Product Photography: Capturing Photos to Sell Your Prints | Faye Brown | Skillshare

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Product Photography: Capturing Photos to Sell Your Prints

teacher avatar Faye Brown, Faye Brown Designs

Watch this class and thousands more

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Taught by industry leaders & working professionals
Topics include illustration, design, photography, and more

Watch this class and thousands more

Get unlimited access to every class
Taught by industry leaders & working professionals
Topics include illustration, design, photography, and more

Lessons in This Class

7 Lessons (30m)
    • 1. Introduction to class

      1:47
    • 2. The importance of good photography

      2:39
    • 3. Using clean plain backgrounds

      3:27
    • 4. Creative backgrounds

      5:55
    • 5. Using mock up photography

      2:10
    • 6. Post production tips in Photoshop

      12:37
    • 7. Recap - do's and don'ts

      1:52
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About This Class

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You've created a wonderful greeting card, wedding invite or wall print and now you need to photograph it to show it off in all it's glory... but where do you start? and what sort of background should you use? and how can you tweak your photo in photoshop after? And what about using ready made mock up photography?! 

This class will take you through all your options for creating that perfect product shot whilst keeping in mind your brand message. We will look at a few techniques and lots of examples of product photography. 

If you have products to sell but have always found the photography bit tricky then this class is for you! 

Meet Your Teacher

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Faye Brown

Faye Brown Designs

Top Teacher

 

Hey Everyone! Thank you for checking out my classes here on Skillshare. I’m a designer and animator living in the English countryside with my young family. After completing a Graphic Design degree in Bournemouth, I started my career working in London in motion graphics designing and art directing title sequences for TV and film. 10 years later I decided it was time to go freelance, shortly before we started our family. 

These days I work on a variety of projects focusing on my passions of typography and branding. Following the success of my first Skillshare class - The Art of Typography I’ve created a range of classes all aimed to help you guys in different areas of design, typography, branding, creativity, photography and freelancin... See full profile

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Transcripts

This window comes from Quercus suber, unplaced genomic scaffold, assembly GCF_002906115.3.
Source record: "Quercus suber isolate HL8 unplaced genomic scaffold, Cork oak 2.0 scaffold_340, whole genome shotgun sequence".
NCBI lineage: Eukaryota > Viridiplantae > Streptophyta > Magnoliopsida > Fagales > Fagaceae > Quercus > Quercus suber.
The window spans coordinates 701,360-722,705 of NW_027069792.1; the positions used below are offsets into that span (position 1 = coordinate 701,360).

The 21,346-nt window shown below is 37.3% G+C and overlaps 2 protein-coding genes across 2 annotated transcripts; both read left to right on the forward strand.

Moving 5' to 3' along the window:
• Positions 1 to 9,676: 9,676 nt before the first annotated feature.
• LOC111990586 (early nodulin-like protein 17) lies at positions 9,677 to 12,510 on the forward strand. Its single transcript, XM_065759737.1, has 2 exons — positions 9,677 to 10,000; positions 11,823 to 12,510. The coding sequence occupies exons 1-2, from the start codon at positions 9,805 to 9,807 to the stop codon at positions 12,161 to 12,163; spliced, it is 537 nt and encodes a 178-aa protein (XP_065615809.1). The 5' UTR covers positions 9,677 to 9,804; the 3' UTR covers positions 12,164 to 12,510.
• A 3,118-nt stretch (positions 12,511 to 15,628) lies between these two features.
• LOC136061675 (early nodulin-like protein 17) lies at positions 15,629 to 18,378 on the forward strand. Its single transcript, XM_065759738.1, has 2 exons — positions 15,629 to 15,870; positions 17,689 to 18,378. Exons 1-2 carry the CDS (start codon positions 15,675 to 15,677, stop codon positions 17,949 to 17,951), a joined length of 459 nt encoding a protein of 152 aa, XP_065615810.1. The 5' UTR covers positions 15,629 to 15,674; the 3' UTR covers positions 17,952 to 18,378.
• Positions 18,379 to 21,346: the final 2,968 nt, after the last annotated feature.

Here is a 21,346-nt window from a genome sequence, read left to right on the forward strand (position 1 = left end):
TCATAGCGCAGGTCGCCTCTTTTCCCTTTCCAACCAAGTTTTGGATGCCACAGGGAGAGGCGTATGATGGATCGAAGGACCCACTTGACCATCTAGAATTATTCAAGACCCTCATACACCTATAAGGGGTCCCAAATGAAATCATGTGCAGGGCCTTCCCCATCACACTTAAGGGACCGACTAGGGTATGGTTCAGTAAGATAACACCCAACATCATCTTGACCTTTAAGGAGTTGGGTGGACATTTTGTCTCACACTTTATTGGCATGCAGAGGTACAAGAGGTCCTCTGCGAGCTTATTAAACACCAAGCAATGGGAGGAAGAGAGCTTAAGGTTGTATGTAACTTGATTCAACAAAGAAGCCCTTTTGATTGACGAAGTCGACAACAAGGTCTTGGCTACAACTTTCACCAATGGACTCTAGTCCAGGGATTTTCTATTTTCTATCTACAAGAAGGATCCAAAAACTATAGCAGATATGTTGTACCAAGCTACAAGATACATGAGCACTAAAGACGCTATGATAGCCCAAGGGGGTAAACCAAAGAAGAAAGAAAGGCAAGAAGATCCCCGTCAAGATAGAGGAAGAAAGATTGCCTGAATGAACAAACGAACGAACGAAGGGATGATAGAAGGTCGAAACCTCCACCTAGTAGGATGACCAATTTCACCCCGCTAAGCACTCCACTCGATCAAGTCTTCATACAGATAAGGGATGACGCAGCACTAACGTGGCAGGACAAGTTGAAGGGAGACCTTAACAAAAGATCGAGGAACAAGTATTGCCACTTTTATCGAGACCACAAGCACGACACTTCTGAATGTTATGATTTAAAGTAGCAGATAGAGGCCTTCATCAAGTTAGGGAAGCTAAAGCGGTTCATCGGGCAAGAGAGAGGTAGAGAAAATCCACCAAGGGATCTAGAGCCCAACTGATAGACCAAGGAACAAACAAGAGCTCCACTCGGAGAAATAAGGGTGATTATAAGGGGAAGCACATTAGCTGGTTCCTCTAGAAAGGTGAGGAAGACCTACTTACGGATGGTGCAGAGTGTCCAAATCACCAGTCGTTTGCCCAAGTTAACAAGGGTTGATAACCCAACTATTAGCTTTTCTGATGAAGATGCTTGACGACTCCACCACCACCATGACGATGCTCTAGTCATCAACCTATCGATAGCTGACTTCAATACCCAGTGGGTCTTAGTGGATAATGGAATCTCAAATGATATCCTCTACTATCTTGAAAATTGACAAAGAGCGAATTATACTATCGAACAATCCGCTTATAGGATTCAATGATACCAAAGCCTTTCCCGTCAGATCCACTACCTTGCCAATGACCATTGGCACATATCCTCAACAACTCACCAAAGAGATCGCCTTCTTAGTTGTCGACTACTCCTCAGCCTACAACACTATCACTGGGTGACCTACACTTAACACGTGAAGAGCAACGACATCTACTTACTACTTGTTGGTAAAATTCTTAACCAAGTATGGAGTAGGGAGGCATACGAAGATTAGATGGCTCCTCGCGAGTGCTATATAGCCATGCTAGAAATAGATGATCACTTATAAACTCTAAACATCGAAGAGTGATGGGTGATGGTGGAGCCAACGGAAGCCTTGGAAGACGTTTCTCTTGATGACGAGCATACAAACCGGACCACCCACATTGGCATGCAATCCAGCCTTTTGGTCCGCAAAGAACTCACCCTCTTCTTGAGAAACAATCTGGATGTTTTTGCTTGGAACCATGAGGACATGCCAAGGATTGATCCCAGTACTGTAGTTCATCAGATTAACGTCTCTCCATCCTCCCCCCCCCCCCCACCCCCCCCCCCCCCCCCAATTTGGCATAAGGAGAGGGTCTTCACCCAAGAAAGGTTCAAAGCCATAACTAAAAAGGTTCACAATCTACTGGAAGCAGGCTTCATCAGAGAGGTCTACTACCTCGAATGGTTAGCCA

1. Introduction to class: So you designed an awesome greeting card, or maybe a wonderful wedding invitation, or a stunning print. But now you'd like to photograph in the best way possible to show off in all its glory. Welcome to this class, all about photograph in your print products. In this class, we will look at the various techniques you could use, along with some creative approaches to making your products and photos really stand out and enhance your brand message. For any of those who haven't taken any of my previous classes, my name is Faye Brown and I'm a designer and Animator based in the UK. I have many classes on Skillshare now on subjects such as branding, typography, and creativity. Over the years, I photographed many of my print products, and I've also done wedding photography, product photography, and landscapes alongside my design work. I've never had any formal photography training. So I want you to know that you too can photograph your products without spending a fortune on a professional photographer. In this class, we will talk about photographing our products using digital SLR, cameras, and also using smartphones. We will briefly talk about using ready to go mockups and placing your artwork in [inaudible] I will show you some post production tips in Photoshop to bring out the best of your images too. There will be plenty of examples and tips shared throughout this fun class. Although a lot of the advice can be applied to other products and this class is mostly aimed at photographing print products, such as greeting cards, writing stationary, and prints. If you do sell products such as jewelry or crafts, you will still gain quite a lot from this class, although we don't specifically talk about those items. So please join me in this class and take your product photos to the next level. 2. The importance of good photography: You've designed your awesome card or invite or print, and now you want to promote it and sell it. A great photo can help. It will make people see the design in action and let them visualize a real thing. A bad photo can have the opposite effect, even if the design is really good. A good photo will make your product more desirable for magazines or blogs to feature. It can help you look professional. It can also help communicate part of your brand message and help with brand recognition. Think back to this stylized silhouettes for the Apple iPod. Seeing an image like that made it instantly recognizable and we all thought about the iPod. Or simply doing a Google search for Dior photography, you can see how all the imagery becomes part of the brand. It all has a similar classic high-end look. So take some time to research businesses that you admire and ones that are similar to you and your line of business. How are people photographing their products? Do they all look like part of the same family? Do the products lift the design or distract from the product and not show it off in the best light? It's okay to be a little critical, as that's how you can learn. Think about how you might want to do your photography different. Try not to copy anyone else's style. You don't want to look like someone else, but be inspired by photos you like, make notes, and write down, let's say five objectives that you really want to achieve from your photography. I'll give you a few pointers, but you can get more specific depending on your line of business. They might be along the lines of tell your brand story of eco-friendly materials. Look high-end and expensive. Look feminine. Show the fun quirky side of my brand. Communicate the handmade elements of my cards. Keep it clean and simple, be edgy or grungy. Now if you need a little help with your brand, I've got quite a few classes on the subject on here, but I'll point you to two. One is branding your creative business, part 1 about defining your brand, and the second class is a shorter class, all about defining your brand personality. The links are in the notes below and I'll also post them in the discussions panel. So hope they will help if you're having trouble thinking about how to create a brand around your design work. So once you have a good idea of what you really want to achieve from your photography, we can move on to the various ways to photograph your products. If you watch the videos all the way through, you might start to get a good idea of what approach will work best for you and your products. 3. Using clean plain backgrounds: Here's my general setup for what I use when photographing clean product shots. I also take photos of various plumbing parts for a company, and using this photography tent is great for getting clean white backgrounds. It's also good for getting the same look for clean shot of a greeting card with a few props. You can buy these tents relatively cheaply and here's a few on Amazon. You can also make your own. There is a post on these go share blog giving you instructions so the link is below in the notes here. Love talk was use extra lamps to provide more lights. I tried to photograph in daylight in a well lit room. So most of the time I get away with simply using the tent and my DSLR camera with external flash. The great thing about an external flash is that you can direct the flash in different angles. So you can avoid getting harsh shadows and bright burn out areas where maybe the flash it bounced off a glossy card for example. For these photos I directed the flash up towards the ceiling. Also, most of the time I just leave the camera setting on pay which with an automatic setups for the ISO and shutter speeds. Here is a photo I took within the tent using my iPhone. It's certainly not as clean as using DSLR, but if I had additional lamps I might have been able to get that background a bit cleaner. But sometimes just using a white piece of card can work as well. Here's a couple of photos I've taken just with my iPhone on a white piece of card. So decent daylight and a few props to add interest. The background is simple and doesn't take away anything from the card design. Trying a few alternative angles can add little bit of interest. This can be useful for photos you might want to take instantly and post on say Instagram for example. If you are sending professional photos for a potential feature in a magazine, I would try to take photos with a decent SLR camera wherever possible. Let's think of good reasons to use simple plane white backgrounds. Certainly for these card designs, I wanted the intricate nature of the topography to be the main focus. I didn't want background imagery destructing the viewer from the main focus point. A couple of extra props can help add a little warmth and feeling to an otherwise standard photo image. If you're selling your cards online you would need to state clearly that the card doesn't come with the added props as some people might assume that they do. Just like if you took a photo of a print in a frame for illustration purposes to make people visualize it on their wall, just make sure you state clearly the frame isn't included. That is of course presuming, you don't supply the frame you might. Simple clean white backgrounds are preferred by a lot of magazines where you might want to be featured. If you look at my product pages in certain magazines, the layout is clean and the products or look cut out on background. If you want your product to be featured, this makes the job easier for the magazine editors. You can always send two options, one on a background and one on a white background. Just make sure that the background fits with the overall aesthetic of any publications you might be sending your products to. In the next video, we will talk about using more creative backgrounds. 4. Creative backgrounds: Simple, clean white backgrounds just might not be your cup of tea. Although I do think it's worth you getting a few shots in case you need them, specifically, for magazine features, but let's chat now about photographing your products on a range of backgrounds. Quite a few years back, I designed these soccer kick cards. They were very simple in the design and I felt that the product photo could allow for a little more interest, so I tried shooting them on grass like a soccer field. I think it works well for this particular card. If I shot my typography cards on grass, there would be no link, there's no context. It would just look odd. Think about your designs, whether that's a greeting card or print, and think about creative backgrounds that can help bring your design to life. I designed this save the date card for a wedding and wanted a sky background. I'm not sure this works completely. Firstly, the red wire looks odd against the colors used in the design, and secondly, I think a nice hand holding the card might have worked better. I could change the red wire in Photoshop to fit the design better, but still, I think it looks a little bit odd. Here's a thank you card I did just as a personal project after my son's first birthday. I took a photo of a selection of the toys that he was given as presents to create a thank you card. Then I tried a few different variations of taking the card with different backgrounds. I'm not sure they work all that well. The backgrounds are too busy for the card, as the card is quite a busy photograph. Try to bear those factors in mind too. Another card range I did, I used a brown texture paper within the design, and I felt that this could work on a more textured background. So just for Instagram, I took this using my smartphone. Creative backgrounds can come into their own on social media, as they can give your product a story and warmth, and help the viewer connect emotionally with your product. A great place to start looking for inspiration is Instagram, and looking at Instagram accounts of some of your favorite brands. Let's take a look at Paperchase, which is full of lovely setup product shots showing off their range of stationery and products, but think about getting inspired by these; like this photo of hot cards with some cool background accessories. Also using blank colored paper is a good technique to break up a solid color background. Think about your brand. Maybe you have a brand color palette that you could try and stick to, so that would add continuity to your brand photography and your brand recognition. On the other hand, let's look at the Instagram account of the design studio Tom Pigeon. They mix up photos of their prints and products with some behind the scenes and the odd photo of outside shots of geometric shapes or sunsets they still link to their work, and their general ascetic. They use clean backgrounds for their products, which reflect the very graphic nature of their design work and keep the focus purely on the design. There's a few photos of their prints in situ in a bedroom and dining room, which gives the viewer an idea of how they might look in their house. Their brand message is clearly reflected through the style of their photos. Now let's look at a great case study, some wedding stationary by Katy Clemmans. Some of you, who have taken my previous classes, will be familiar with Katy's design work. She recently launched a wedding stationary range and was happy to share with us her process for taking the promotional photos. In her own words, Katy says she doesn't have a fancy photographic studio. She uses her garden room as it's got great natural daylight, and as you can see in this photo with her daughter, this is her general setup. Katy has a small lighting kit with reflectors that she also might use to soften the light and shadows. She bought a large piece of chip board and painted it white for her background texture. This works well for her design as it adds that little bit of interest and helps lift her designs, especially the ones that will have a lot of white space, it'll help it lift off the background. Katy likes to add a few relevant prompts to give a sense of scale and add some interest. She also says she takes photos without props for sending off to press and other publicity. For the large items, Katy uses her mantelpiece and has clean white walls to carry on the style of that photography. If we now skip over to Katy's Not On The High Street shop, you'll see that she has a similar set-up for other prints she designs, adding some props to give it scale and a story. She would take her photos through a color grading process, after she's taken them, to make sure that the whites are white and all the colors accurate, the original designs, as sometimes a photo can adjust the colors and make the whites a little bit gray. We will talk more about the post-production in a later video. I hope by taking a detailed look into Katy's technique, this will help you figure out what will work for you. Simple and clean, quirky and creative, or can you combine the two? Why not try photographing one of your products using different styles of backgrounds, and see what might work best for you. Try using your smart phone versus your SLR camera, if you do have both. I've been out and about before and taken photos with both, and sometimes preferred the smartphone camera, so don't be discouraged if you don't have an SLR. Just perfect the way you take photos with your smartphone and share your findings in the project gallery. It would be great to see the same card or the same print with a variety of backgrounds, and let's see what is working for you. 5. Using mock up photography: Now you might decide to go down the route of using mock up photography that you place your designs into, whether that's a mock up for a card or some frame mock ups, or whole rooms where you can then place your designs on walls. There is nothing wrong with doing this, I do it quite often for my Miss Printables shop. I have a shop on Etsy selling printable waller and other products. Now whilst I take photos of some of the products to show how they work like this food packaging template set, for my waller I will use stock photography. Let's take this print as an example, I wanted a black painted brick wall. I don't have one of those at home. Now sure, I could have taken a photo of a brick wall and spent some time in Photo shop to make it look like this, or I could spend a few dollars and download it straight away. This is not being lazy, it's being productive. The end result would have been the same but I saved myself a lot of time to get on with something else. You can buy mock-up photography and stock photography of almost anything these days. CreativeMarket.com is a place to get some really good quality artwork, and then you would use Photoshop to comp your designs into place, and I will show you very quickly how to do this in Photoshop in the next video with a car design. Now I want to run through the downside of using mock-up photos. One, you won't be truly original. Using the image like this will look great, but there's nothing stopping someone else using the same image for one of their designs. Two, some online shops aren't keen on using them. For instance, the shop not on the high street states that their main photo of your product must be an original. Three, sometimes mock-up photos look like mock up photos. Am sure if I spent more time on this I could make it look less Compton. The light on the print doesn't look like it's part of the scene, so just be aware that you still might need to do some post-production work in Photoshop. If you're going to go down the mock up route, I'd take some time to really search for imagery that reflects your brand and support your style. Try to get a plank of options so you can easily mix and match. 6. Post production tips in Photoshop: I just want to show you some quick post-production tips within Photoshop just to get your images looking exactly how you want them. I'm going to use this image that I've taken of a Santa letter. This image has come straight from the camera card, I haven't done anything with it yet. Now, my first problem I have with this is that it's quite yellow and I need to lower down some of that yellow tones. To do this, there's two ways you can do it. By selecting on your first layer, you could go to image adjustments, hue saturation, and get your hue saturation controls up that way, or you could do as an adjustment layer and go down to this little pointer here within your layers palette and select hue saturation in that way. That way you can turn on and off this layer if you decide that you don't want that layer affected in the same way that you've just applied. So it just gives you a little bit more flexibility. In my hue and saturation controls, you can see that it says Master here. I'm just going to lower that down to yellows, and I'm going to totally desaturate the yellows. You can see that that background's getting whiter. Now, this is great for this design, because it's mostly a red design. It doesn't really need desaturating, the yellows doesn't really affect anything on the design. Now, if your design might have yellows, what you'll probably have to do is select original layer and use the pen tool to draw a path around your product. So I'm just going to do this very quickly just to show you what you might have to do. Because what we're going to end up doing is putting this on two separate layers, so then you can adjust each accordingly. Then in my Paths window up here, I can select my work path, and then just highlight it here with that button there, and then I'm just going to simply copy and paste, so Apple C, Apple V. As you can see, we now have a new layer here, which is the top Santa layer. What I could then do is move my hue and saturation layer in between, and as you can see, that means that the top card now hasn't been affected by that hue and saturation control. I can turn that off and you can see what it looks like with that. Then you can do whatever you need to do with that top layer. So effectively, it's just been cut out and you can edit it more easily. Now, because this one doesn't really need that, I'm just going to delete that top layer now. I'm going to keep this hue and saturation layer because it's taken out that yellow, as you can see if I turn off and on again. But now I want to up my levels a little bit. So again, I'm going to go to adjustment layers and levels. Now, when you open up your levels control, you can see that there's this graph, this histogram here, and basically this is showing you your areas of white and black. When there is nothing in the graph like this area here, that means there's no pixels within that white range. So you're white range goes up to 255. That's a good indicator just to bring down that white range here, now it should brighten up your whites. Again with the blacks, if there's no pixels that are actually that color, bring that in here. As you could see, that has adjusted the shadows around that Santa tummy a little bit there. Then you get this midtone pointer here, and that affects your midtones. So the grays and all the collision between. Then you can just fiddle around with that until you're happy. That's pretty good. I'd be quite happy with that personally on this design. But I'm just going to turn off levels now. As you can see that that make quite a big difference. But let's just turn off levels because the other one you can try is curves. Curves just gives you that little bit more control. So up here, the upper right area of the graph represents the highlights, and the lower left area represents the shadows. Now, we can still adjust the white and black points if I just bring in these bits here and here, so that's doing effectively what we've just done in levels. But curves allows us to play a lot more with the midtones. So curves gives us more options to play with the colors within the image. Now in this image, the levels did a pretty good job as it's a simple design with flat colors. But if you're photographing a more detailed illustration or painting, you might want the option to get those colors exactly right. Within curves, you can just highlight this line and then that makes a point. If I just take this to the extreme, you can see what that's doing by bringing up the whites. If I take it down, you can see what's doing there. I'm just going to adjust it slightly, and then I'm also going to bring the shadows down a little bit there. You can be very subtle within curves. You don't need to do much. Then we can just compare the differences here. This one's using curves. Now, I'm just going to turn off and I'm going to turn on the levels. So with the curves, you can just see that there's a little bit more interest in the color around the Santa belly here, and that they are on the levels. When the level 1 that looks a little bit flatter. So the curves just gives us the option to edit a little bit more within the tonal ranges. I will post a link in the notes which goes into this in much more depth. But as a general rule, and for a quick post-production process, I just bring in the white and black points on the curves. If I just bring it up again, you can click on this quite easily and adjust. So that's quite a good thing. So I can just adjust that again. As a general rule, I will bring in my white and black points on levels, slightly adjust the midtone, and if I don't get the desired result from that, I will then go into the Curves Adjustment level and work with those midtone is a little it more until I'm happy with the final result. Let's just quickly compare that to the original photo that we took. I'll just turn off those layers. As you can see, just by doing those few very simple little things, we've really lifted that photo, made it look crisper, cleaner, and brighter. Let us know how you get on with your post-production techniques. These are quite simple, basic ones, but obviously there's a lot you can do in Photoshop. But I just wanted to keep this simple because sometimes you might be photographing a lot of things and you just want to quickly or process to get those images looking like the real product. Hopefully that helps. One more thing I wanted to show you was how to use mockup artwork that you might have bought from places like Creative Market that we spoke about earlier. I'm just going to use this file from Tomodachi and just show you how to use something like this within Photoshop. Here we have an image. Now, if we look into how this has been set up, all of these mockup artworks really been subs slightly differently, but this one should be quite a good example of what you can expect. We've got various folders within the card folders. We've got your first card here. You can turn on and off. That's really useful that it gives us the pixels that we got to work with so we can set up our artwork properly. That's also an option with the white frame, and then underneath you can see this card base layer, which includes the shadows. Let's just turn that back on. Then we've got this envelope pattern folder. That will give us the options to edit if we want to add our own pattern in there. For the purposes of this, I'm just going to turn off that. Then we've got our envelope layer. Within that, we've got an effect supplied, which is a color overlay. Now this is really useful because all we have to do is double-click on that, then we can change the color of this envelope really easily without affecting any of these shadows and shapes. That's really useful to edit. I'm going to go with a deep red on this envelope. Then in the background folder, this is quite helpful, it's just broken down this marble effect a little bit, so we can turn off the intensity of that if we want to. We can also turn off the background layer completely, so we're on a clean white background. You might even want to put your own backgrounds in there. Now let's start bringing in some artwork. So far I just need to pivot this other file. I've set this artwork up so it's the correct image size, which is this. Do be careful with this thing if you're selling a card, if you want it to be true to the shape and the dimensions of your card. So be careful with that. But let's just copy and paste that into this file. Now, because this design is very like you're just looking down on it, this would be really simple to just place there and then go into my Edit, Transform, Rotate settings, and simply rotate into place. It is that simple. Now, I'm not going to apply that just yet, because a lot of the designs you get, there might be a little bit perspective to the photo that you have to place your artwork into. Your other option you can use is Edit, Transform, Distort, and that gives you the option to actually play with all the outer corners and just get them exactly how you need them within your artwork. That's really helpful if your mockup has a slight bit perspective to it. Then you can just double-click that into place and delete layer behind. Just going to move that one up slightly. So then you have this, your mockup artwork is almost ready. Now, what do I feel sometimes as we do mockup artwork is it can look quite flat. So adding a little bit of a gradient over the top can help. Just select New Layer, and now let's just do a gradient all the way over this artwork. Now, this is my gradient layout. I'm just going to call it grad, so you can see what I'm doing. I now want to create a mask of the card layer behind, let's call that one card. By selecting on the grad, I'm just now going to drag the card layer into this layer here, which is the rectangle with a dark circle in the middle, and that will create a mat of that top layer. So that is exactly my card shape now. Now that just gives me some ways to be able to edit this one, obviously that's too much. I'll just put them onto a linear burn and then I'll drop the opacity down lots, and I can turn that on and off just so you can see the difference. It's very subtle. It just gives it a little bit more interest and doesn't make it quite so flat. I'm also going to try just turning off that background. So I've got it on a clean white background now. That's just one example of how you can use mockups. Obviously you can get mockups with a lot more detail, and that might be objects even placed over the top of your artwork. But this is just basic, like what you can expect with a mockup file. I hope that helps you going forward, if you do go down that route. 7. Recap - do's and don'ts: So as we approach the end of this class, let's just go over a few pointers for do's and don'ts when it comes to photographing your products. Do figure out your brand message and make your photography reflect your brand. Do get a setup which suits you. You might need to experiment a little and you might not crack it straight away, so take some time to experiment and have some fun. Do use good light to show off your products. Do take your images into Photoshop for little bit of post-production, grading, and adjustments before finalizing your image. Do get creative where you can but also bear in mind the simple white background shots for press and publicity. Don't let the backgrounds take over the original design or product. You want your design to be the focus. Everything else should be supporting that, not distracting from it. Don't copy someone else's style. If you find someone who has a really unique creative way of showing off their products, don't just copy them. A lot of setups are pretty standard and we can all start with a standard set up and make it our own. But be inspired by people but do your own thing. Don't get discouraged. It might take you a while to define your style. Experiment, make mistakes. Sometimes you'll have happy accidents. Do have fun with it. I hope you enjoyed this class and you're feeling inspired to create some fantastic product photography for your designs. Please do post your photos and links in the project gallery for us all to see. I'll do my best to comment on every single project uploaded in my classes. If you enjoyed this class then please do check out some of the other classes I teach here on Skillshare. I'd love to see you in another class soon. Bye.